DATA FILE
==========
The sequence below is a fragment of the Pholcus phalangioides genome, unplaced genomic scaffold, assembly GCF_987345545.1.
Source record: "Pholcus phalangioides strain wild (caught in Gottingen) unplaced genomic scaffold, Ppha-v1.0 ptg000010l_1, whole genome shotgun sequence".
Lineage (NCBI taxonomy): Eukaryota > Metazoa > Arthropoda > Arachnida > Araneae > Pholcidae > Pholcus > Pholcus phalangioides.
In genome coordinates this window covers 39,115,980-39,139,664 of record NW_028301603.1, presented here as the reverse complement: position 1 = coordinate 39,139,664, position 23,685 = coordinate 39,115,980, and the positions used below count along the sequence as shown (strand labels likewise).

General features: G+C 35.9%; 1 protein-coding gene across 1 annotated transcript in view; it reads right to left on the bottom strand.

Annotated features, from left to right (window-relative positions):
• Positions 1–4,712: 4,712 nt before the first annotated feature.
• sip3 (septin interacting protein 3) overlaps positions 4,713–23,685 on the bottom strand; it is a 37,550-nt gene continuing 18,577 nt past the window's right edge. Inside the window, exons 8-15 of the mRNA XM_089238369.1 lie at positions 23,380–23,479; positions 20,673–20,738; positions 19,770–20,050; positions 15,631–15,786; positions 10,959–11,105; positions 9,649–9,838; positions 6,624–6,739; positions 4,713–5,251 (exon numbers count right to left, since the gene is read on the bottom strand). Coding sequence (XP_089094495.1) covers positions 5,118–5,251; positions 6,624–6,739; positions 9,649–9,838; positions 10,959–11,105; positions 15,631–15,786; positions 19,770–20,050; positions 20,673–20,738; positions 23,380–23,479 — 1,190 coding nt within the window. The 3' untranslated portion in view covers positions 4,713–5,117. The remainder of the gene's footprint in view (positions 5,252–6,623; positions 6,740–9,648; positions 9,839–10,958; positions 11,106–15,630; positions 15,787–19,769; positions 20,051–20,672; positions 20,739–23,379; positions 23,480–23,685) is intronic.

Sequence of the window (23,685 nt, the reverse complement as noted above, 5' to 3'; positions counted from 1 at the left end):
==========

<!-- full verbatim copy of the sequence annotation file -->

The sequence below is a fragment of the Pholcus phalangioides genome, unplaced genomic scaffold, assembly GCF_987345545.1.
Source record: "Pholcus phalangioides strain wild (caught in Gottingen) unplaced genomic scaffold, Ppha-v1.0 ptg000010l_1, whole genome shotgun sequence".
Lineage (NCBI taxonomy): Eukaryota > Metazoa > Arthropoda > Arachnida > Araneae > Pholcidae > Pholcus > Pholcus phalangioides.
In genome coordinates this window covers 39,115,980-39,139,664 of record NW_028301603.1, presented here as the reverse complement: position 1 = coordinate 39,139,664, position 23,685 = coordinate 39,115,980, and the positions used below count along the sequence as shown (strand labels likewise).

General features: G+C 35.9%; 1 protein-coding gene across 1 annotated transcript in view; it reads right to left on the bottom strand.

Annotated features, from left to right (window-relative positions):
• Positions 1–4,712: 4,712 nt before the first annotated feature.
• sip3 (septin interacting protein 3) overlaps positions 4,713–23,685 on the bottom strand; it is a 37,550-nt gene continuing 18,577 nt past the window's right edge. Inside the window, exons 8-15 of the mRNA XM_089238369.1 lie at positions 23,380–23,479; positions 20,673–20,738; positions 19,770–20,050; positions 15,631–15,786; positions 10,959–11,105; positions 9,649–9,838; positions 6,624–6,739; positions 4,713–5,251 (exon numbers count right to left, since the gene is read on the bottom strand). Coding sequence (XP_089094495.1) covers positions 5,118–5,251; positions 6,624–6,739; positions 9,649–9,838; positions 10,959–11,105; positions 15,631–15,786; positions 19,770–20,050; positions 20,673–20,738; positions 23,380–23,479 — 1,190 coding nt within the window. The 3' untranslated portion in view covers positions 4,713–5,117. The remainder of the gene's footprint in view (positions 5,252–6,623; positions 6,740–9,648; positions 9,839–10,958; positions 11,106–15,630; positions 15,787–19,769; positions 20,051–20,672; positions 20,739–23,379; positions 23,480–23,685) is intronic.

Sequence of the window (23,685 nt, the reverse complement as noted above, 5' to 3'; positions counted from 1 at the left end):